Peanut farmers in India are helping to design a text-messaging app called EasySMS that could aid the many millions who can't read or write. MIT Technology Review reports.
... Computer scientist Hendrik Knoche at the Swiss Federal Institute of Technology in Lausanne (EPFL) designed the new smart-phone interface for the farmers together with P.R. Sheshagiri Rao, a farmer in CK Pura who once worked as an agricultural scientist elsewhere in India.
Back in Lausanne, Knoche challenged his students to design a text-messaging application for illiterate users of touch-screen phones. The result, easySMS, lets users compose their own messages by highlighting single words from incoming messages, playing them aloud, and copying and pasting them into new messages. The application also contains a small dictionary of common words and phrases.
EasySMS app enables illiterate people to read, compose and send text messages - During the course of a mobile interaction design class in 2011 at Lausanne Switzerland's EPFL, students had to come up with an idea for - and design an application on mobile phones - to improve the livelihoods of people living in rural communities in developing countries.
Here is one of their projects: EasySMS which enables illiterate people to read, compose and send text messages. Read full article.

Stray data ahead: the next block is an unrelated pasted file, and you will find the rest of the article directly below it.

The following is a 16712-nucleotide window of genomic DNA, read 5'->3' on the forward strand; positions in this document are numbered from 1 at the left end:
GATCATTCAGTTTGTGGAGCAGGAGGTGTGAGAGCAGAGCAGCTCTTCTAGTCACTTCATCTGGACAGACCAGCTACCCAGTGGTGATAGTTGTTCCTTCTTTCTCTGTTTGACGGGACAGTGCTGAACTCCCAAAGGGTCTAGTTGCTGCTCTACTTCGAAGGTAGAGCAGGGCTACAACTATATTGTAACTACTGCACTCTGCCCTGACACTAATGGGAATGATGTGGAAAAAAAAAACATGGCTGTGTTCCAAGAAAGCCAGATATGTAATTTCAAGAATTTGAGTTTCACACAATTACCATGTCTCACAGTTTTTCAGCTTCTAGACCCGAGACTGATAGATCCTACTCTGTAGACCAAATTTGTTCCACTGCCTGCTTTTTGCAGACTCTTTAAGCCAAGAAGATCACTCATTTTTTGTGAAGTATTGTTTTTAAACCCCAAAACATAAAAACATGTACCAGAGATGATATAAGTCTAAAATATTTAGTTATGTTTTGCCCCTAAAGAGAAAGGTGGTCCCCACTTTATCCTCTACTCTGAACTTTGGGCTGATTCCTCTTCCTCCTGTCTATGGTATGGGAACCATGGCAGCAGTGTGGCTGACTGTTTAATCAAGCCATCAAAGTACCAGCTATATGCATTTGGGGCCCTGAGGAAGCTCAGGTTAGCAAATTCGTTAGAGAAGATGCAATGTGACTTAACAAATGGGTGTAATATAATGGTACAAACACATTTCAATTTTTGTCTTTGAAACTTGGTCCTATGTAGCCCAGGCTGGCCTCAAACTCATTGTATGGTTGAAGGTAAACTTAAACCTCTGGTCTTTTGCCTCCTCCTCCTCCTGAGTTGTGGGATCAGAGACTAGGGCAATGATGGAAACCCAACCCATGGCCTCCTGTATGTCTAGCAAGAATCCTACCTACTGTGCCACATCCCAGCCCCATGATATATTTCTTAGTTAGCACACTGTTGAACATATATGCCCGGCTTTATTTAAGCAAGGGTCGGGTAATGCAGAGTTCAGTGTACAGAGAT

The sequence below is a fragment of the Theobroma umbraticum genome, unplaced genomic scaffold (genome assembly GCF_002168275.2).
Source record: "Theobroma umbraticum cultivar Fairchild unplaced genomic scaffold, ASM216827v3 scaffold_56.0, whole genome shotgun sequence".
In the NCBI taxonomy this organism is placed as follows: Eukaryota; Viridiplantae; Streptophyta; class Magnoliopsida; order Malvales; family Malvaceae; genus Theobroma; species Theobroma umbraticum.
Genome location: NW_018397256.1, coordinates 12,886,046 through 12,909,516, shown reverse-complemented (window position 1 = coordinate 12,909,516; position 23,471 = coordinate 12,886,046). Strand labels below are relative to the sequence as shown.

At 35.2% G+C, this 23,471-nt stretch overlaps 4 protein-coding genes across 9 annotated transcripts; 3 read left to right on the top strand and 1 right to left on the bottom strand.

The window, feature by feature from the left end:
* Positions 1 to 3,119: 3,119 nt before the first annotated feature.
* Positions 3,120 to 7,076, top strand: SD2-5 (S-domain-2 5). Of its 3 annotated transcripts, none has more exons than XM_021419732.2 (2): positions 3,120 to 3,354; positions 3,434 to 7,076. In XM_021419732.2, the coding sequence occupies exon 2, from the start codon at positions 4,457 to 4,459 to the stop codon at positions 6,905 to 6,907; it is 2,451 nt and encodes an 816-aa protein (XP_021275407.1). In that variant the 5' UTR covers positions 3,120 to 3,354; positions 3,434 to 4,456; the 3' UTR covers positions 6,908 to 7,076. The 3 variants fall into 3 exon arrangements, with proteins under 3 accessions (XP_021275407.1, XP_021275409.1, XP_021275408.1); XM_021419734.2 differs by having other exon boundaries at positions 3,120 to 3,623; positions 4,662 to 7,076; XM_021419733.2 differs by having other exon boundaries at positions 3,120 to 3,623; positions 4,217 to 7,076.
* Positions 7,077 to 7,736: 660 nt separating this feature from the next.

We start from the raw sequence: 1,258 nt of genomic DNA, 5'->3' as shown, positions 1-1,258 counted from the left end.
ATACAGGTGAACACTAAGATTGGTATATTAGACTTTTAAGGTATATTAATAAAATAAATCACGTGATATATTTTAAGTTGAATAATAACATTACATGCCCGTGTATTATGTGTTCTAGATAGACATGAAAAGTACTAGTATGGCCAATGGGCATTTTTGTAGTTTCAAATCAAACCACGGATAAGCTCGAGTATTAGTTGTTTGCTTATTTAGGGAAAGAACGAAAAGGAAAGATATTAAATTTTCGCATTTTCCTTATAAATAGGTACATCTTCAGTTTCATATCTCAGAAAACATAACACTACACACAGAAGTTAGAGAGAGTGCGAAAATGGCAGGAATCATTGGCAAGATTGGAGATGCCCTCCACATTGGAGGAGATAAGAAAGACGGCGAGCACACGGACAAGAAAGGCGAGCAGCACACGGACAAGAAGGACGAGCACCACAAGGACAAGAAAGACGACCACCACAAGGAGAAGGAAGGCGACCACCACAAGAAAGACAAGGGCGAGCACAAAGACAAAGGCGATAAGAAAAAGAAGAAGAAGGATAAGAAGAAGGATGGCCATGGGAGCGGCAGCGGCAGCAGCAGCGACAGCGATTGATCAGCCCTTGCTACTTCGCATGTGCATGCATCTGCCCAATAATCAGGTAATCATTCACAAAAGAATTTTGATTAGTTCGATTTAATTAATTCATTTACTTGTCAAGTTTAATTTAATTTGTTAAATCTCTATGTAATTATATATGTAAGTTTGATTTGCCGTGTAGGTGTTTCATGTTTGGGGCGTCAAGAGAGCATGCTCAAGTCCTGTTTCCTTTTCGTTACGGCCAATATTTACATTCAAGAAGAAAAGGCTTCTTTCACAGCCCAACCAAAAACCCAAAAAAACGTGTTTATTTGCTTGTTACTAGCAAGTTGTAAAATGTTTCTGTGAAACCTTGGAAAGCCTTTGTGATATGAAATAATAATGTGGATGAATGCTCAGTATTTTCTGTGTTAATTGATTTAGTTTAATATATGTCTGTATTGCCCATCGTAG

A smart collar which closely monitors the health of cows and sends the results back to farmers using mobile phone technology is being developed as part of a three-year-project co-funded by the Technology Strategy Board. Farming UK reports.
The equipment involves each cow wearing an intelligent collar that picks up on subtle movements with the same sensor used in Wii gaming and generates a continuous record of their activity patterns.
Results will then be sent back using a range of wireless technologies like 3G, with a full update accessible via a hub or even through a mobile phone. It is envisaged that farmers can set up alerts for their phone to receive a text when a cow is in distress, coming in to heat or entering labour.
According to TNW, if you reside in the UK and you are one of the millions of subscribers to mobile operator O2, you may be alarmed to learn that the carrier is sending your mobile number to every website you visit on your mobile phone.
It upheld a judge’s decision, made in July, that some of HTC’s devices that use Google’s Android operating system infringe a patent owned by Apple, creator of the iPhone, but reversed his verdict that another patent had been violated.
The offending handsets may not longer be imported into the United States after April 19th next year. Not only is the ruling plainly unwelcome for HTC, but it illustrates how important an American trade agency has become as an arbiter of disputes that, at first blush, have little to do with international trade.
HTC sells around 40% of its smartphones in North America, nearly all of them using Android. A ban on some of its Android phones is thus a blow, although it or Google may find a way of working around the patent.